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HumankindNESS: Growing Up in the Checkout Line

By Jennifer Richardson
When our children were much younger we realized that there did not seem to be much preparation for practicality in our modern day parenting. The–here is what you need to know to be a functioning adult–kind of lessons.

There was plenty of love and concern for their self-esteem and a healthy dose of making sure there were enough activities, hobbies, and friends to make them well rounded. And these things were all good.

But we looked at our three daughters and we decided that, along with the important character lessons and the care for their happiness, we also wanted them to be ready for practical issues like grocery shopping, cooking, and budgeting.

So when life threw you a curveball and you needed to be ready to care for yourself or others, you could.

We devised a plan. The summer between eighth grade and high school would be the summer for understanding how to shop for groceries and plan to feed a family of five.

The child would create the grocery list and shop for the groceries each week. The responsibility also included basic meal planning, and getting the food home and put away neatly for family use.

In return for this work, the child doing the shopping would have total control over the grocery money and what was purchased. If they managed to provide sufficient meals and still had money left over by the time grocery day rolled around the next week, the money was theirs to keep or use as they wished. Like real life for most of us.

Despite the smiles and raised eyebrows of a few friends, we began the process with our first daughter several years ago when she was fourteen.

I gave her a list of basic grocery items to use for reference, the recipe cards for common meals we made, and a tour of the pantry and refrigerator. I told her she needed to be ready for five sit-down meals per week, plus enough healthy items to provide breakfasts and lunches as needed.

With her list in hand, she went forth into the adventure that is the grocery store when you are holding money that you can spend any way you like. I accompanied her and made a few suggestions but allowed her the final say over what was purchased as long as she stayed within her budget.

The first few weeks were very interesting. We ate frozen pizzas and diet pudding. We saw items that we had not routinely kept on hand before, like ice cream sandwiches and even soda. Lima beans were eliminated as a potential source of nutrition. The family began to grumble about needing real food, and we sent the complaints straight to the new shopper in our house.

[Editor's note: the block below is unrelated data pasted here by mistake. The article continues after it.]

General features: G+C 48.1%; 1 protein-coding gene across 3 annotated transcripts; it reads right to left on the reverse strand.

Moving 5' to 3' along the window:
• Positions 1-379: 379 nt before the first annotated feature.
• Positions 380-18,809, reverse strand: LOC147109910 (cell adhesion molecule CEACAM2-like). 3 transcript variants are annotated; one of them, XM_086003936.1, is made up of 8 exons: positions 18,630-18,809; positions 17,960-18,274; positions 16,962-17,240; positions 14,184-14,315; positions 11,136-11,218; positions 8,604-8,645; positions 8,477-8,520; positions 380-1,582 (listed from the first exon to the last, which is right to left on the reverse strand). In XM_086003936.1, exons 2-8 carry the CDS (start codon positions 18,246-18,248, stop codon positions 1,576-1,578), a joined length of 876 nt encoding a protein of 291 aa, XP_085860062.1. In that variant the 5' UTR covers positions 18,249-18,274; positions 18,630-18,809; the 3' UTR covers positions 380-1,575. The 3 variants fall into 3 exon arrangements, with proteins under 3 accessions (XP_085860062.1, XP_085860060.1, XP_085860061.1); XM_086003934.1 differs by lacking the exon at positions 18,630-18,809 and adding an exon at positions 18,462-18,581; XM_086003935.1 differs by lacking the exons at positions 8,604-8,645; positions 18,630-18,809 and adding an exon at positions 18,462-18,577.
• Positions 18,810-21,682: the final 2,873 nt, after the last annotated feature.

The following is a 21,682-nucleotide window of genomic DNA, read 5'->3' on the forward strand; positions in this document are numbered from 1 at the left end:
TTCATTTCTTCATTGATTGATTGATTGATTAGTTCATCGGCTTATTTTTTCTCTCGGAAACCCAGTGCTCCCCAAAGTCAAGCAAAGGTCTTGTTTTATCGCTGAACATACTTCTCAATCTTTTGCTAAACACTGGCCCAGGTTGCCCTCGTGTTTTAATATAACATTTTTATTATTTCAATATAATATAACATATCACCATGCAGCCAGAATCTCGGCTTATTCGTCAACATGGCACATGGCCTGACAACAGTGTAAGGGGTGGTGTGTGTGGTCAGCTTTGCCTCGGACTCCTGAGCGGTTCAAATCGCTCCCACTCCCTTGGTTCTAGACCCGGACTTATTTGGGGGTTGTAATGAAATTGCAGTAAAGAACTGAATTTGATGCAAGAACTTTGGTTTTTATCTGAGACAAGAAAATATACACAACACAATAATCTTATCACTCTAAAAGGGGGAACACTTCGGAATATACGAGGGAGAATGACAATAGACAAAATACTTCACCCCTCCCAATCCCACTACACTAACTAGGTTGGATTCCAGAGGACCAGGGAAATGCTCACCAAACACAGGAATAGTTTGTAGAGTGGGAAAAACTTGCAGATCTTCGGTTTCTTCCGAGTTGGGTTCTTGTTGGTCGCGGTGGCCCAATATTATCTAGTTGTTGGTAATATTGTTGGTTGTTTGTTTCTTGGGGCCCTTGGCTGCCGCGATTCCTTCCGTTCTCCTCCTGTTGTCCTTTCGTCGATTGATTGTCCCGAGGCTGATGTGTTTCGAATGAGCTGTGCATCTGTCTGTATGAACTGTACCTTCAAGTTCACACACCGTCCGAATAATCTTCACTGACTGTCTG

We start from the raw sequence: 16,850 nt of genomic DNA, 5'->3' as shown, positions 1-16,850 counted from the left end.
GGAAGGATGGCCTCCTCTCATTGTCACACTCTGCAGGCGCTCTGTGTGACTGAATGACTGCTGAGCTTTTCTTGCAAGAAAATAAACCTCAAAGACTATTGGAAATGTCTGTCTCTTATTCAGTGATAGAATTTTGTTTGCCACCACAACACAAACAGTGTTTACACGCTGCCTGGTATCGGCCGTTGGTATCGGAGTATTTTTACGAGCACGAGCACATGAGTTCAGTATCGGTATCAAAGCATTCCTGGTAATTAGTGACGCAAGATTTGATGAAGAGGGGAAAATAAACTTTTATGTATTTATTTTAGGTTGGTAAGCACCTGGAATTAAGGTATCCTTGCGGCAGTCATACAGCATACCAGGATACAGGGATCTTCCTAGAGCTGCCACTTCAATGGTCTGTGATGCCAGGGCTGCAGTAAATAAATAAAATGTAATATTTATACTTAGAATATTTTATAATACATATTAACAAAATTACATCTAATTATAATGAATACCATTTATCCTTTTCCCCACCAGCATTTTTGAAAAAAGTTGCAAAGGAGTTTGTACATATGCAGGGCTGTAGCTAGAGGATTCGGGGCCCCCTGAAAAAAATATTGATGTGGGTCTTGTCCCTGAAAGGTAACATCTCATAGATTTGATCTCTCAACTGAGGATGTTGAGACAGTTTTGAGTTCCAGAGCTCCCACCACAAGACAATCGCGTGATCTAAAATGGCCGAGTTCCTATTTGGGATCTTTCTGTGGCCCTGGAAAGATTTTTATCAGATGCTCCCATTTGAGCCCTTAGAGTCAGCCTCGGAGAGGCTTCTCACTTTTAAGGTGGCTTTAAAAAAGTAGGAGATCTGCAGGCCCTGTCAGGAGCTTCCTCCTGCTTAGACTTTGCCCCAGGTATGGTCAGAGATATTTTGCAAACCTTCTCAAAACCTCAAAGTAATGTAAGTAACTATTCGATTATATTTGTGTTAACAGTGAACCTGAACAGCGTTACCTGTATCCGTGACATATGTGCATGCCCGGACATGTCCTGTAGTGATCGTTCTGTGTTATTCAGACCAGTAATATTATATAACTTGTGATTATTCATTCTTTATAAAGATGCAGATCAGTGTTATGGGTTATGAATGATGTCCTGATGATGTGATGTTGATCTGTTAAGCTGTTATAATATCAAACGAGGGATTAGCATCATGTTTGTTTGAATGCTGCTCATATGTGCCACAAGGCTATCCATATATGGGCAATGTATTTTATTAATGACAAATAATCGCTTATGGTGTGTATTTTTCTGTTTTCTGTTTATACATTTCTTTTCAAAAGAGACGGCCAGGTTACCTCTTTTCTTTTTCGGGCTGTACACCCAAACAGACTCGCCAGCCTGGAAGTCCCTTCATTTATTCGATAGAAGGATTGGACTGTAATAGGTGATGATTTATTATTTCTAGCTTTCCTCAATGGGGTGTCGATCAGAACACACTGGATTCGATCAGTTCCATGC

By the third week, she had the process down. She chose five recipes to shop around, checked the kitchen for what we already had, compared it to her list of common grocery items, and shopped for what we needed.

She bought food for our family of five for the entire summer, and did a fabulous job. At fourteen years of age she managed this very important and practical aspect of family life.

We continued the tradition with our second and third daughters. They each had their own experiences, and we certainly chuckle over some of the unexpected food combinations we enjoyed in the beginning of their reign over the grocery money. In the end they all did very well.

A few years later, when my youngest was sixteen, I saw her perusing one of the kitchen shelves. She identified some food items we were running low on, secured some grocery money, drove herself to the store, purchased what we needed, and came home and put the food away. She didn’t think twice, she just did what needed to be done.

I took a moment to marvel and appreciate. And I smiled a little remembering those who said it was too much to ask of a teenager. Our children are capable of so much. Ask them to learn, give them real life opportunities to practice, and then stand back and let them amaze you with what they can accomplish.

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